If there’s a single lesson for early 21st century life on the planet Earth, it’s this: everything connects. That’s true whether we’re looking at the global economic system, in which sickness is now spreading from the euro zone to China to a wobbly U.S., or the global environment, as we can see in a new study showing the Arctic rapidly responding to climate change by sprouting sudden trees in the tundra.
Researchers in Britain and Finland studied an area of 38,600 sq. mi. (100,000 sq km) in what’s known as the northwestern Eurasian tundra, which stretches from western Siberia to Finland. Surveys of vegetation in the region using both satellite data and local observations from reindeer herders showed that in 8% to 15% of the territory, willow and alder shrubs had grown into trees over 6.5 ft. (2 m) tall over the past 30 to 40 years. That’s a period of time when temperatures in the Arctic have increased significantly, even faster than in other parts of the planet.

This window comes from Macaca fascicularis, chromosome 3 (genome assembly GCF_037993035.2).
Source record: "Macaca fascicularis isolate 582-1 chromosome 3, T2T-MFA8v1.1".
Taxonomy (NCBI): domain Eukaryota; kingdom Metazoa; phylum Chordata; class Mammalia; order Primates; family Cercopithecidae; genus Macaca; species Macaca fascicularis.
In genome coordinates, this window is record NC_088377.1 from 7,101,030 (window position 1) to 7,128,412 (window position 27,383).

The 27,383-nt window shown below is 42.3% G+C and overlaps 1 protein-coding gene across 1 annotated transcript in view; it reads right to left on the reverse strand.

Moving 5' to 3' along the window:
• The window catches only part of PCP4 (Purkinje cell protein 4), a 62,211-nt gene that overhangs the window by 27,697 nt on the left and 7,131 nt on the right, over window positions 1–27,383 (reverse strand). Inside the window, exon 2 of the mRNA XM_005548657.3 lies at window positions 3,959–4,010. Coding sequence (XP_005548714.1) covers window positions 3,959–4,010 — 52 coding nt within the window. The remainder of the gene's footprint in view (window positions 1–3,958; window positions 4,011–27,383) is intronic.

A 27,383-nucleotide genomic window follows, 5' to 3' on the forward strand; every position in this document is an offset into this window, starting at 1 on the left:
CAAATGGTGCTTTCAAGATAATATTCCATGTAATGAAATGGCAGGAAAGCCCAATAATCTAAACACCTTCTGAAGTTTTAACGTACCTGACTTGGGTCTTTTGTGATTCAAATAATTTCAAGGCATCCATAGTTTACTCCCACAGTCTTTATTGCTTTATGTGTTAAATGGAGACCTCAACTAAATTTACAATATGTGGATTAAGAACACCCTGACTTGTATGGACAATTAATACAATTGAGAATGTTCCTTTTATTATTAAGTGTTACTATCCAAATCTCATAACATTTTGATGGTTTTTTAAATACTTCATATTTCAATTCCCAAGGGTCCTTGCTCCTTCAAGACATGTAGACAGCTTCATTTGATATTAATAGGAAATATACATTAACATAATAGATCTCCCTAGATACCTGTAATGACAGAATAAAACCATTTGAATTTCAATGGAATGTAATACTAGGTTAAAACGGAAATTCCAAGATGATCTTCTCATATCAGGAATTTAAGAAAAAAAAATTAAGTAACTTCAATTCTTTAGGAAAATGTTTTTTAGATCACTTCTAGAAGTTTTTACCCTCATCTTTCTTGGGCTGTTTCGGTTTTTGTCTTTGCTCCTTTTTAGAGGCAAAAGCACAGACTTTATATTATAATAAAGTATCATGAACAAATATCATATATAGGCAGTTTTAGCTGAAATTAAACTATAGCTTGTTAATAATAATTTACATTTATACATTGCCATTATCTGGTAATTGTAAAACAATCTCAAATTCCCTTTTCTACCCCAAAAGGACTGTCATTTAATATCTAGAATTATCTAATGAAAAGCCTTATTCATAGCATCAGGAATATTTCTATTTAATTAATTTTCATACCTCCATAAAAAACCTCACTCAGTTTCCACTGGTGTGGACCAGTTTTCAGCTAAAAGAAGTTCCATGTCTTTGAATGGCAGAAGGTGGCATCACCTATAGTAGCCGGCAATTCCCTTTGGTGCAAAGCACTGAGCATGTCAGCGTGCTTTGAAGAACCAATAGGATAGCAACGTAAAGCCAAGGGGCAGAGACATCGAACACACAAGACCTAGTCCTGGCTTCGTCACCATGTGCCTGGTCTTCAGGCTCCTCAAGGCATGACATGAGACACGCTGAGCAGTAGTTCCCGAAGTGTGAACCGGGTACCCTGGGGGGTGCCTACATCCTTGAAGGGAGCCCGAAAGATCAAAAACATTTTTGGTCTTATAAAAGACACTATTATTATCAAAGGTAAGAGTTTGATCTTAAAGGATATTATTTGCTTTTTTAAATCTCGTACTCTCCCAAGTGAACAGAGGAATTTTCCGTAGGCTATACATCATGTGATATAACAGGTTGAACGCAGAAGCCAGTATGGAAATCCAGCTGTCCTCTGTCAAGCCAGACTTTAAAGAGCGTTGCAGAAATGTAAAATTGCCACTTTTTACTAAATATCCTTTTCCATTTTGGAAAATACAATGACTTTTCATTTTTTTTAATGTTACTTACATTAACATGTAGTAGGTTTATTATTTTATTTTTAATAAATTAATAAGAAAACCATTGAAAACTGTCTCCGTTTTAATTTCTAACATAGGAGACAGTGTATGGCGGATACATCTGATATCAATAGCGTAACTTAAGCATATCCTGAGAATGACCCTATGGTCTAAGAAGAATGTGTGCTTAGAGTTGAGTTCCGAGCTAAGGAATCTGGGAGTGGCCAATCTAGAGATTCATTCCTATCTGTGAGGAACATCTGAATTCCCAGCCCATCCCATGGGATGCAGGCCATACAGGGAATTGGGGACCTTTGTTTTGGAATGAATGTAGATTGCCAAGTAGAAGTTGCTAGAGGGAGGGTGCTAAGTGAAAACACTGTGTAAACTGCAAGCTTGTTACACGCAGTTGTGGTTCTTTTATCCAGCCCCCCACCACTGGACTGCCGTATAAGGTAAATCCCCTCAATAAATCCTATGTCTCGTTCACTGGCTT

(MORE: Carbon Concentrations in Arctic Reach Above 400 Parts per Million, Fueling More Worries of Climate Change)
As Andrew Revkin of Dot Earth puts it, warming has led to “pop-up forests” in regions of the planet that usually see little more than summer shrubs. That’s a sign of just how fast the Arctic in particular can respond to global environmental change. And as the Arctic greens, it could speed warming even more as the darker foliage absorbs sunlight that would have been reflected back into space by the white tundra. While short shrubs can be covered completely in snowfall — thus reflecting sunlight — tall trees are usually above the white.
The advance of forest into the Arctic could increase Arctic warming by as much as 1° to 2°C by the end of the 21st century. In a statement, Dr. Marc Macias-Fauria of Oxford University — and the lead author on the paper — noted how unusual the advance of Arctic forest was:
It’s a big surprise that these plants are reacting in this way. Previously people had thought that the tundra might be colonized by trees from the boreal forest to the south as the Arctic climate warms, a process that would take centuries. But what we’ve found is that the shrubs that are already there are transforming intro trees in just a few decades.
The planet is changing, and the Arctic is a bellwether of that change. And what happens there will affect us.